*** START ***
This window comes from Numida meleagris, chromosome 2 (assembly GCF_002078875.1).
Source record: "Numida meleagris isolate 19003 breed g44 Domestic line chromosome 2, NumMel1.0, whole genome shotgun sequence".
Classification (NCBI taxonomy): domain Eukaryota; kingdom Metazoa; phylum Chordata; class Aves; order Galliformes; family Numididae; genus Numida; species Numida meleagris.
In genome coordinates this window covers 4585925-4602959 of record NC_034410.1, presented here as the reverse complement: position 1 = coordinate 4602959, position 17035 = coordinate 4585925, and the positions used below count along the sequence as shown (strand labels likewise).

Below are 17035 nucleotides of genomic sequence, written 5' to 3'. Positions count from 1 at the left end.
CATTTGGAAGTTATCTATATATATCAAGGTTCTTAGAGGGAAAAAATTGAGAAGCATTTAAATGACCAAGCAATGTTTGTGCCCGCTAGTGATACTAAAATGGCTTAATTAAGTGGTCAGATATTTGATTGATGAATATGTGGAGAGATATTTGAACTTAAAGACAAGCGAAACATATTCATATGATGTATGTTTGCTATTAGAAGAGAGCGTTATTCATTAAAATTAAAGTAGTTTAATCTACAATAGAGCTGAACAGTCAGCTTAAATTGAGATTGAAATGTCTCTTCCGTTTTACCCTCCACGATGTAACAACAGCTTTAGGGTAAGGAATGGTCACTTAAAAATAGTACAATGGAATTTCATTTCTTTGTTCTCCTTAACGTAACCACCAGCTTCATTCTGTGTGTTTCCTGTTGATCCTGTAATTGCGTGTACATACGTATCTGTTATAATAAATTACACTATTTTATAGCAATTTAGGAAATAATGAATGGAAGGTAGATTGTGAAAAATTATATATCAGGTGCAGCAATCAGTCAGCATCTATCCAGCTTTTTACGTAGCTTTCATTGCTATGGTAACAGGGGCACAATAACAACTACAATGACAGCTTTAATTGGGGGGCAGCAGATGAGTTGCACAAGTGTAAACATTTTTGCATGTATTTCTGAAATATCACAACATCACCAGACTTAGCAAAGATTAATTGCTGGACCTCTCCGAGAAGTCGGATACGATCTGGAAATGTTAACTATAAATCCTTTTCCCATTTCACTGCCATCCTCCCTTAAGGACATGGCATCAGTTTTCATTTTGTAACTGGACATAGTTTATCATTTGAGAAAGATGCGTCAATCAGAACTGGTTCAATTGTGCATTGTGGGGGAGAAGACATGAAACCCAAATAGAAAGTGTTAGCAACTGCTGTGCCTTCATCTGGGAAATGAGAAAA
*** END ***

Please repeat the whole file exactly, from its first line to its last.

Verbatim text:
This window comes from Numida meleagris, chromosome 2 (assembly GCF_002078875.1).
Source record: "Numida meleagris isolate 19003 breed g44 Domestic line chromosome 2, NumMel1.0, whole genome shotgun sequence".
Classification (NCBI taxonomy): domain Eukaryota; kingdom Metazoa; phylum Chordata; class Aves; order Galliformes; family Numididae; genus Numida; species Numida meleagris.
In genome coordinates this window covers 4585925-4602959 of record NC_034410.1, presented here as the reverse complement: position 1 = coordinate 4602959, position 17035 = coordinate 4585925, and the positions used below count along the sequence as shown (strand labels likewise).

Below are 17035 nucleotides of genomic sequence, written 5' to 3'. Positions count from 1 at the left end.
CATTTGGAAGTTATCTATATATATCAAGGTTCTTAGAGGGAAAAAATTGAGAAGCATTTAAATGACCAAGCAATGTTTGTGCCCGCTAGTGATACTAAAATGGCTTAATTAAGTGGTCAGATATTTGATTGATGAATATGTGGAGAGATATTTGAACTTAAAGACAAGCGAAACATATTCATATGATGTATGTTTGCTATTAGAAGAGAGCGTTATTCATTAAAATTAAAGTAGTTTAATCTACAATAGAGCTGAACAGTCAGCTTAAATTGAGATTGAAATGTCTCTTCCGTTTTACCCTCCACGATGTAACAACAGCTTTAGGGTAAGGAATGGTCACTTAAAAATAGTACAATGGAATTTCATTTCTTTGTTCTCCTTAACGTAACCACCAGCTTCATTCTGTGTGTTTCCTGTTGATCCTGTAATTGCGTGTACATACGTATCTGTTATAATAAATTACACTATTTTATAGCAATTTAGGAAATAATGAATGGAAGGTAGATTGTGAAAAATTATATATCAGGTGCAGCAATCAGTCAGCATCTATCCAGCTTTTTACGTAGCTTTCATTGCTATGGTAACAGGGGCACAATAACAACTACAATGACAGCTTTAATTGGGGGGCAGCAGATGAGTTGCACAAGTGTAAACATTTTTGCATGTATTTCTGAAATATCACAACATCACCAGACTTAGCAAAGATTAATTGCTGGACCTCTCCGAGAAGTCGGATACGATCTGGAAATGTTAACTATAAATCCTTTTCCCATTTCACTGCCATCCTCCCTTAAGGACATGGCATCAGTTTTCATTTTGTAACTGGACATAGTTTATCATTTGAGAAAGATGCGTCAATCAGAACTGGTTCAATTGTGCATTGTGGGGGAGAAGACATGAAACCCAAATAGAAAGTGTTAGCAACTGCTGTGCCTTCATCTGGGAAATGAGAAAA